The couple with the dog gets too old to take care of him. The boy-now-man gets the dog at last. They can't really play anymore, but they talk of adventures together.
Mar 12, 2018 rated it really liked it
Shelves: juvenile-fiction
This book both destroyed my soul and made me feel warm and fuzzy at the same time.
Trey Burley
Jul 12, 2017 rated it it was amazing  ·  review of another edition
Shelves: pre-k-elementary
All but impossible.
Time line for the events in the book don't make sense.
The events in the book could never, ever occur in the real world.

See: it's a children's book and it's great.

This is optimism and hope for second graders and younger. If you have an animal kid in that age range they'll get this book and want to help every 'boy' out there. The classic art with a minimalist approach works very well with the restrained story.

Children's books shouldn't make you cry-and this one didn
Aug 04, 2017 rated it it was amazing  ·  review of another edition
Shelves: picture-books
For anyone that hast loved a dog for its entire life should definitely red this endearing picture book. Simple illustrations that remind me of late 70's picture book styles. Beautiful and heart wrenching. ...more
May 06, 2017 rated it really liked it
Shelves: kids, beautiful-books
this one was very close to making it on my "made me cry" shelf. ...more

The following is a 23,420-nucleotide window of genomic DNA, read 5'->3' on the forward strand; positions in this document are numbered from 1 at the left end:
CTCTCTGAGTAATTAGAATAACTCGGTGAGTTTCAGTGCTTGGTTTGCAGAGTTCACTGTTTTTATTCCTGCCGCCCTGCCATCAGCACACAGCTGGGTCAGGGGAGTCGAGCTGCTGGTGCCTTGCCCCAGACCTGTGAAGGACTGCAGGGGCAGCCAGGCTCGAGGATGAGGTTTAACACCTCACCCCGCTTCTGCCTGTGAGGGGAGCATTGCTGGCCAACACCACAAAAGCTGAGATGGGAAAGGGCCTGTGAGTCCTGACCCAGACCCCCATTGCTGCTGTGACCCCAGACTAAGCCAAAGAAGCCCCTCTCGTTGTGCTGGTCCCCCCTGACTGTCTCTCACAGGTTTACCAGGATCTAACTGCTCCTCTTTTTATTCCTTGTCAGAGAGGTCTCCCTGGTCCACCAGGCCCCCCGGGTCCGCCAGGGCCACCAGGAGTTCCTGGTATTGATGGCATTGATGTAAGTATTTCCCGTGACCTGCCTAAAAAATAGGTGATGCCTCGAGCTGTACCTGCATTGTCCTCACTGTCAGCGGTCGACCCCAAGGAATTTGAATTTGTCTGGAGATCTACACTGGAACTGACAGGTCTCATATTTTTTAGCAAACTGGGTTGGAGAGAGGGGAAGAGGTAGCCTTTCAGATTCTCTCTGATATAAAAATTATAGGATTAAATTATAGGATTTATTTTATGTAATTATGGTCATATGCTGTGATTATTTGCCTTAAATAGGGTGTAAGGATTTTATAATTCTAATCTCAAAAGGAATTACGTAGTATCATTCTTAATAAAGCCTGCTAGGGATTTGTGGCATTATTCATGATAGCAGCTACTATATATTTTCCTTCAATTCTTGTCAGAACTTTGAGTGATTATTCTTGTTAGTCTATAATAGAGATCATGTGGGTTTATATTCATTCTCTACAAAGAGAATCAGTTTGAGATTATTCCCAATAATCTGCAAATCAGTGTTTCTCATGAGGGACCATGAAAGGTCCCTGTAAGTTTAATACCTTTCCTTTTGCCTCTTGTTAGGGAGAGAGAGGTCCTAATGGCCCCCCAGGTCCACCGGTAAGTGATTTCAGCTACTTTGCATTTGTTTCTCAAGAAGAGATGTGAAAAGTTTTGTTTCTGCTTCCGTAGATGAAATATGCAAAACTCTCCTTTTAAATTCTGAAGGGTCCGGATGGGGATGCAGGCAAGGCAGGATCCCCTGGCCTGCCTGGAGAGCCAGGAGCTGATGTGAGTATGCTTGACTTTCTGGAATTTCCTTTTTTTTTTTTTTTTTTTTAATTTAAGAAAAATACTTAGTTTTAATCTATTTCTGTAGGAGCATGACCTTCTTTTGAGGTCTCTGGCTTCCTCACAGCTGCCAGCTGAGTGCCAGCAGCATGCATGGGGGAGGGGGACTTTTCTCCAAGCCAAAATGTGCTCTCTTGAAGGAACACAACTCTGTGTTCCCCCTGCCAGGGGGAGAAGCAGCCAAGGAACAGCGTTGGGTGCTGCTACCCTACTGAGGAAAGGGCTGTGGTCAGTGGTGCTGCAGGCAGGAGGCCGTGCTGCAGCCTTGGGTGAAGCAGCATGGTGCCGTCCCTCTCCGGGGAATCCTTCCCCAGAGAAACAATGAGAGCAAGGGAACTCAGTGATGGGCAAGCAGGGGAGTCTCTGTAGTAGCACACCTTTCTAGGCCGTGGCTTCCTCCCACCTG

Feels that I wasn't expecting. It's good, but it's sad. ...more
Faith Tydings
May 23, 2017 rated it really liked it  ·  review of another edition
Shelves: award-committee
Such a sweet, heart warming story.
Jun 01, 2017 rated it it was amazing
Hey, who started cutting onions in here? Loved, loved, loved it. The story and the illustrations compliment each other brilliantly. This one is for my personal collection.
Jun 17, 2017 rated it really liked it  ·  review of another edition
Shelves: rec-pic-books
Yep, this one made me cry. I can't fathom giving away a pet. This boy pining for his dog his whole life broke my heart. ...more
Jul 05, 2017 rated it really liked it
Shelves: picture-books
This is a sad, yet ultimately hopeful book. You will have a good cry and contemplate life and the passing of time. This book will resonate with adult readers but may confound children.
Aug 16, 2017 rated it really liked it
In the vein of The Giving Tree, but this beautiful tale shows the love and commitment on both sides!
Boy meets dog. Boy and dog are separated and forced to grow up apart from one another, aside from the occasional visit, with the boy vowing to return and pledging his undying love at the end of every visit. Eventually, the boy grows up to become a man, but he's so busy that he visits even less.

OK, I got a little panicked towards the end when I thought this was going to be a Giving Tree situation. But it's more like a Cats in the Cradle, with a happy ending.

(view spoiler)
Jun 09, 2018 rated it really liked it
PreS - Gr 1- A true bond will last even when separated for great periods of time. Such is the case with the unnamed boy and dog in this touching picture book. When the boy adopts the dog, they dream of all the adventures they will have together. Sadly, an accident prevents this, and the boy has to give up the dog until he has "grown up". Time passes, then more, and just when you think there is no hope, their dreams come true. Strouse's plainspoken narrative chokes you up a bit as the boy grows u ...more